Monday, 28 October 2019

How to ascertain limitation for enforcing liability against surety?

The Hon'ble Apex Court in the case of Syndicate Bank vs. Channaveerappa Beleri and other MANU/SC/2032/2006 : 2006 (11) SCC 506 has considered the meaning of the phrase "on demand" and held that when a contract of guarantee is clear that the guarantor's liability would arise only when the demand is made, the right to sue to the creditor accrues only when a demand for payment is made by the creditor and is refused by the guarantors. When a demand is made requiring payment within a stipulated period, the breach occurs or the right to sue accrues, if payment is not made within the stipulated period. If while making the demand for payment, no period is stipulated within which the payment should be made, the breach occurs or the right to sue accrues when the demand is served on the guarantor. The Hon'ble Apex Court has concluded thus:

"We have to however enter a caveat here. When the demand is made by the creditor on the guarantor, under a guarantee which requires a demand, as a condition precedent for the liability of the guarantor, such demand should be for payment of a sum which is legally due unrecoverable from the principal debtor. If the debt had already become time-barred against the principal debtor, the question of creditor demanding payment thereafter, for the first time, against the guarantor would not arise. When the demand is made against the guarantor, if the claim is a live claim (that is, a claim which is not barred) against the principal debtor, limitation in respect of the guarantor will run from the date of such demand and refusal/non-compliance. Where guarantor becomes liable in pursuance of demand validly made in time, the creditor can sue the guarantor within 3 years, even if the claim against the principal debtor gets subsequently time barred'".
16. It is undisputed that in this case the appellant made a demand on the respondents vide its legal notice dated 12.7.1997 calling upon the respondents, including the respondent No. 2, 4 and 5, to pay the amounts due. Though the legal notice dated 12.7.1997 and the acknowledgements as regards service of such notice on the respondents are not marked as exhibits by the appellant, the witness - P.W. 1, has categorically stated in his evidence-in-chief (paragraph 26) that office copy of the legal notice dated 12.7.1997 and the postal acknowledgement signed by respondent Nos. 1, 2 and 4 for receipt of the legal notice were part of the Court's record, and similarly, the un-served registered postal envelopes in respect of respondent Nos. 3 and 5 were also part of the court records. The respondents, more specifically respondent Nos. 2, 4 and 5, have disputed neither the issuance of the legal notice dated 12.7.1997 nor the receipt of the same.

17. As declared by the Hon'ble Supreme Court in Syndicate Bank vs. Channaveerappa Beleri and other, the limitation for the creditor to sue a guarantor commences, where the period is stipulated in the demand, from the date of refusal to pay or from the date of stipulated for payment; in the event no time stipulated in the demand, from the date of receipt of the demand. In view of the undisputed fact that the appellant caused legal notice dated 12.7.1997 and the same were either received or refused by the respondents, the significant date would be 12.7.1997. The appellant had to file the petition under section 31(1)(aa) of the Act, in any event, within 3 years from this date. It's been held by the Hon'ble Supreme Court in Maharashtra State Financial Corporation vs. Ashok K Agarwal and Others MANU/SC/1724/2006 : AIR 2006 SC 1584 that the limitation for filing the petition under section 31 of the Act would be 3 years as provided under article 137 of the Limitation Act, 1963. The present petition is filed under section 31(1)(aa) of the Act on 11.7.2000. As such, the petition is filed by the appellant within 3 years from 12.7.1997.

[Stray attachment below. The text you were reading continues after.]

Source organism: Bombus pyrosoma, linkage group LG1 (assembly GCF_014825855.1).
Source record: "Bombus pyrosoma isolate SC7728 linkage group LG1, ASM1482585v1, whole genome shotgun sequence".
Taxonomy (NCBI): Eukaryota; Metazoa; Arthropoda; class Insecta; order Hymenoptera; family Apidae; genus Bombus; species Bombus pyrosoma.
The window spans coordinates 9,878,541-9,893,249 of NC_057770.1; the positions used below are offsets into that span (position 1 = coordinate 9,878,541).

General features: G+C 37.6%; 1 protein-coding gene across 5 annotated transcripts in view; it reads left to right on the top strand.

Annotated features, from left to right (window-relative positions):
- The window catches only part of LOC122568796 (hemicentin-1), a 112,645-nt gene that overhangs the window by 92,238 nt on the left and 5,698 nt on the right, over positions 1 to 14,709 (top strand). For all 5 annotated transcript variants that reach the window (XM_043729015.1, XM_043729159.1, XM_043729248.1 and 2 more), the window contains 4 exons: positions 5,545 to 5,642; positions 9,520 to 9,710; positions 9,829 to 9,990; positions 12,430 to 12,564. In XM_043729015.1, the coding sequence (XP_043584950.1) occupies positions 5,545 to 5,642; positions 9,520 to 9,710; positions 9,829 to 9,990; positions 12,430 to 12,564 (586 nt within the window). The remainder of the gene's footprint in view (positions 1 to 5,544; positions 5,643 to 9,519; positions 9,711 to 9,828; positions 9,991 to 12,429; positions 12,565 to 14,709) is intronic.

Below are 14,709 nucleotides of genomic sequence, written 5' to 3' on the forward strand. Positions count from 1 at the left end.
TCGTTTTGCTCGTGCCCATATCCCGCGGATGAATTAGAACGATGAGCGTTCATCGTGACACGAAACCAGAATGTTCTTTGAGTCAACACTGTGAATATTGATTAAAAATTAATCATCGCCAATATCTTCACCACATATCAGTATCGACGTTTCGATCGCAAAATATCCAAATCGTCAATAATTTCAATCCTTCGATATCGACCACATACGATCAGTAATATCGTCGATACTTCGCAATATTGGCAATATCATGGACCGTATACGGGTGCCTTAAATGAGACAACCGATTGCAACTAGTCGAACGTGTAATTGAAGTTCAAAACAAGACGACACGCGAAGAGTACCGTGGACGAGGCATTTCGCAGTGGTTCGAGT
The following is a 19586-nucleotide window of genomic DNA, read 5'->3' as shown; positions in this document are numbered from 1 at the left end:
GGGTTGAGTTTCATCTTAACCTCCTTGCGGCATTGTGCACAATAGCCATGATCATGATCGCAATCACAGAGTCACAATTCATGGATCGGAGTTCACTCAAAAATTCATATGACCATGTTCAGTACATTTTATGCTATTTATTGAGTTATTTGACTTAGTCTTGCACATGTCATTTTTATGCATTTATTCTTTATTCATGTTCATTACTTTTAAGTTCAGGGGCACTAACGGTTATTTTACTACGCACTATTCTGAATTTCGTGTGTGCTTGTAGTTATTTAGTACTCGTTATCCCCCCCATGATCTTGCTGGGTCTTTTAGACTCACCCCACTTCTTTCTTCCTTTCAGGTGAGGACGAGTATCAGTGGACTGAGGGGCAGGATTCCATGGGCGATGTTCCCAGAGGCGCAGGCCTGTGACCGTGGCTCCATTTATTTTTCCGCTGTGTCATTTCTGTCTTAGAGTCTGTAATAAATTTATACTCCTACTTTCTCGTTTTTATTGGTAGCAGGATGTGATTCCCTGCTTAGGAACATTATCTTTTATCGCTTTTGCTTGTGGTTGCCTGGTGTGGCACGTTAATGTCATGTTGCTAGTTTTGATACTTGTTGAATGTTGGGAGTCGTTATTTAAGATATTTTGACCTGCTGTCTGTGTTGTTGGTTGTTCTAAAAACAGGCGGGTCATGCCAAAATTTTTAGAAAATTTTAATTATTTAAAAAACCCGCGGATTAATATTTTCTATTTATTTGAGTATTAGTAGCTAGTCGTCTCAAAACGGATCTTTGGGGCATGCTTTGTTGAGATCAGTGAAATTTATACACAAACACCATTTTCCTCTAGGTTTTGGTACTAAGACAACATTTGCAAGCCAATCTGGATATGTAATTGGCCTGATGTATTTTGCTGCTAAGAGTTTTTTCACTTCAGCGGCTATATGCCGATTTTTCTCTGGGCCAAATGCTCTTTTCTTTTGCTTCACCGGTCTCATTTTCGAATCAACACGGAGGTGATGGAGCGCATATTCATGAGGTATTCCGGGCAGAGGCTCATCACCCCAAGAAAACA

18. Further, it is nobody's case that the State Financial Corporation's claim against the respondent No. 6 (the principal borrower-debtor) was time barred, and in fact, it cannot be because admittedly the sale of the assets of the respondent No. 2, pursuant to the orders of the Company Court, was in the year 2008 i.e., after the initiation of the present proceedings. The learned District Judge has not considered the aforesaid circumstances and has concluded that the petition as against respondent Nos. 2, 4 and 5 had to be rejected as being time-barred because the appellant had filed the petition invoking the Deeds of Guarantee after a lapse of 15 years from the date these deeds were executed. Therefore, in the considered opinion of this court, the learned District Judge has erroneously concluded that the petition under section 31(1)(aa) of the Act was liable to be dismissed as against respondent Nos. 2, 4 and 5 on the ground that such petition is time-barred.
IN THE HIGH COURT OF KARNATAKA AT BENGALURU

Miscellaneous First Appeal No. 4140 of 2010 (SFC)

Decided On: 25.02.2019

Karnataka State Industrial Investment and Development Corporation Limited Vs  G.C. Lohia and Ors.

Hon'ble Judges/Coram:
Ravi V. Malimath and B.M. Shyam Prasad, JJ.

Citation: AIR 2019 Karn 80.
Read full judgment here: Click here 

Print Page

No comments:

Post a comment